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ARSCLIST  February 2013

ARSCLIST February 2013

Subject:

Red Vinyl

From:

Art Shifrin <[log in to unmask]>

Reply-To:

Association for Recorded Sound Discussion List <[log in to unmask]>

Date:

Mon, 25 Feb 2013 00:39:06 -0500

Content-Type:

text/plain

Parts/Attachments:

Parts/Attachments

text/plain (3647 lines)

Who did the pressing of the Franklin Mint's red vinyl, a large set of which
is still at my Mom's home in Florida.

Best,
Art (Shiffy) Shifrin

On Mon, Feb 25, 2013 at 12:00 AM, ARSCLIST automatic digest system <
[log in to unmask]> wrote:

> There are 29 messages totalling 2963 lines in this issue.
>
> Topics of the day:
>
>   1. ARSC Conference Program scheduling- Your vote counts (10)
>   2. Tip for ARSC Conference presenters -- reinforcing previous lessons (8)
>   3. [GRAYMAIL] Re: [ARSCLIST] Digitizing 10,000+ audio cassettes
>   4. New York Chapter meeting notices (2)
>   5. RCA red vinyl for digital (8)
>
> ----------------------------------------------------------------------
>
> Date:    Sun, 24 Feb 2013 08:21:58 -0500
> From:    Tom Fine <[log in to unmask]>
> Subject: Re: ARSC Conference Program scheduling- Your vote counts
>
> One man's opinions ...
>
> It seemed to me, observing in Rochester, that there was a reasonable
> percentage of presentations
> that were more about "making your bones in academia" than being relevant
> to ARSC members. Very
> obtuse subject matter, more appropriate for a doctoral thesis presentation
> in some cases. In other
> cases, ill preparation sabotaged what might have been interesting
> material. So you could cut out
> some fat and have longer presentations of substance. Number of
> presentations is not a good measure
> of anything, in my opinion.
>
> Maybe this would work -- first-timers get 35 minutes max. Let them prove
> themselves. It's then up to
> the presentation committee to decide if they are worthy of an invitation
> to present again at a
> future conference. Maybe let them know this going in, so they make it a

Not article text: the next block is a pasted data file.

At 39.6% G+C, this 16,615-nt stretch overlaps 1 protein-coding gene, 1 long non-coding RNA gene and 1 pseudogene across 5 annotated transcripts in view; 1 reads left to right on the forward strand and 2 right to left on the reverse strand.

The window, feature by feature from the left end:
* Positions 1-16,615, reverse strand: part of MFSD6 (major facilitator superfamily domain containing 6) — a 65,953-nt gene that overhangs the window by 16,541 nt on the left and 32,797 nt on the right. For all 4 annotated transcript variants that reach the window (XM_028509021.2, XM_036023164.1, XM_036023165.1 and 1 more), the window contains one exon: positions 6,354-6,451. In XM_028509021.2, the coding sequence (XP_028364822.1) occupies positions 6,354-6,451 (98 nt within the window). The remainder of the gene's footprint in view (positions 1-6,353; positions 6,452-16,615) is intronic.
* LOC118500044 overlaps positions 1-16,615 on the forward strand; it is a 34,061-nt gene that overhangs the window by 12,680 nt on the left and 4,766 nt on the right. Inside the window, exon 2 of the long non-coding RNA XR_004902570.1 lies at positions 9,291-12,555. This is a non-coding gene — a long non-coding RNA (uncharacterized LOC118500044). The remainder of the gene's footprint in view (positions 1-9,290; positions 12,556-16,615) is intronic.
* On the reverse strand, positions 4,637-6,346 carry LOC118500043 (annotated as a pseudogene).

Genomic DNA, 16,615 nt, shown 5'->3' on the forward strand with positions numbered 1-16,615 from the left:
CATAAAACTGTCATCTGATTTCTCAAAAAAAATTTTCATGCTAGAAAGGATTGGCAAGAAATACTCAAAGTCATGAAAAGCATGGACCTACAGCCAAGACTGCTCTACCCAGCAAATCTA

> point to make that a good 35
> minutes because their reputation is on the line with ARSC. Those who have
> been deemed interesting
> enough to be invited back should be told that there's a standing
> invitation but the invitation will
> be re-evaluated each time they present. This encourages people to stay on
> their A game. The
> returning veterans should be given up to 60 minutes, but should have to
> justify to the committee why
> they need more than 35 minutes. This will allow them to consider carefully
> if they really do have 60
> minutes of material or if they could condense it to 35 minutes.
>
> 20 minute slots should be eliminated unless they are mini-presentations as
> part of a panel
> discussion (i.e. setting out the parameters of the discussion, or
> presenting some audio before the
> discussion).
>
> There should probably be a separate discussion about if these rules would
> work equally well for
> history/discography and technical topics. The way ARSC is today, there
> needs to be a heavy technical
> emphasis in the programs, and some technical stuff is a very deep dive and
> may even take more than
> 60 minutes. That said, I thought some of the technical sessions I attended
> were overly long -- in
> other words a lot of jargon around very little action or accomplishment.
> Do you really need 35
> minutes to tell everyone how you "assess" a grooved record (i.e. look at
> it and see how scratched up
> it is)? On the other hand, if you're laying out a complex
> database/metadata structure -- which is
> likely to be of great interest to others tasked with that job -- you
> should have the amount of time
> you need to get enough information across to be of use to those in
> attendance, otherwise it's not
> worth any amount of their time, or yours.
>
> A somewhat simplistic rule of thumb for historical/discographical
> presentations might be, if it's